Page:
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Sunday, 2 January 2022

‘Bad Apples’ by Will Dean.

Published by Point Blank,
7 October 2021.
ISBN 978-1-78607-981-7 (HB)

Tuva Moodyson has recently been promoted to assistant editor of the Gavrik local newspaper, the Posten.  This gives her responsibility for covering the news in Visberg, a town on the steep road up from Gavrik.  Indeed, the reader first encounters Tuva as, guided by a woman’s cries, she discovers a headless body in the forest beside the road.

Tuva follows the progress of the investigation into this shocking death and does her own research into the life in Visberg.  It proves to be a close but divided community with a slightly uncomfortable atmosphere and lots of interesting, unusual and, indeed, downright creepy inhabitants.  It is also about to celebrate its own particular version of Halloween, to which strangers are not welcome.  So, naturally, Tuva infiltrates the event, only for things to get even odder and darker. 

The story is full of tension and apprehension, with moments of horror, moments which might make the reader want to hide behind the sofa, and a suitably unexpected ending.  But it also has a few moments of ordinary life, of friendship and love, and of dark humour.  Tuva, with her journalist’s inquisitiveness, her determination and her energy, is an attractive central character.  For those who have read the earlier books, the familiar characters are present and relationships continue to develop.  But knowledge of the previous books is a not necessary prerequisite to reading this one.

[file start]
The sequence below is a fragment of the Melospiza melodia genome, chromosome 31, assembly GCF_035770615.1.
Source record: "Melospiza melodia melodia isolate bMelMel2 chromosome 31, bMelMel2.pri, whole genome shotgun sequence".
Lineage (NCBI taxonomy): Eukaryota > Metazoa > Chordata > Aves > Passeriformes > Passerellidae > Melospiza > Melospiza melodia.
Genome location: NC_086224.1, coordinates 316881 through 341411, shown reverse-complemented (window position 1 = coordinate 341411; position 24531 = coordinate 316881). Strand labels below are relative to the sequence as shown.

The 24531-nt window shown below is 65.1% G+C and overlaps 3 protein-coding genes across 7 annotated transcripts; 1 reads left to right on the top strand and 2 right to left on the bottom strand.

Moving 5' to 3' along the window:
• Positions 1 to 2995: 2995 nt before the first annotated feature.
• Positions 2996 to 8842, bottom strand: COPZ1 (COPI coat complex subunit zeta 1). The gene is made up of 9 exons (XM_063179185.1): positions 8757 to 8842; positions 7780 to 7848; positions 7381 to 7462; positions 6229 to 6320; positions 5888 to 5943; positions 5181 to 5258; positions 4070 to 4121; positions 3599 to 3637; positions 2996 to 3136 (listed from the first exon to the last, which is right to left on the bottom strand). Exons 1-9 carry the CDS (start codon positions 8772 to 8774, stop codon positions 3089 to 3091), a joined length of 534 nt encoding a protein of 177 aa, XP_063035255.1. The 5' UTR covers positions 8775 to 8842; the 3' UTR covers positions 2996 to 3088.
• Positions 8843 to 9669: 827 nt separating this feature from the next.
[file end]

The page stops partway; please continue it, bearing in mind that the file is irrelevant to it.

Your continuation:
Will Dean creates small and unusual worlds filled with a wonderfully inventive variety of people and incidents and, and then invites the reader to walk in…. 
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Reviewer: Jo Hesslewood
Other books by this author:  The Tuva Moodyson series:  Dark Pines, Red Snow, Black River;  stand-alone novel:  The Last Thing to Burn

Will Dean grew up in the East Midlands, living in nine different villages before the age of eighteen. After studying Law at LSE, and working many varied jobs in London, he settled in rural Sweden with his wife. He built a wooden house in a boggy forest clearing and it’s from this base that he compulsively reads and writes.  Dark Pines was his first novel.

Jo Hesslewood Crime fiction has been my favourite reading material since as a teenager I first spotted Agatha Christie on the library bookshelves.  For twenty-five years the commute to and from London provided plenty of reading time.  I am fortunate to live in Cambridge, where my local crime fiction book club, Crimecrackers, meets at Heffers Bookshop .  I enjoy attending crime fiction events and currently organise events for the Margery Allingham Society.

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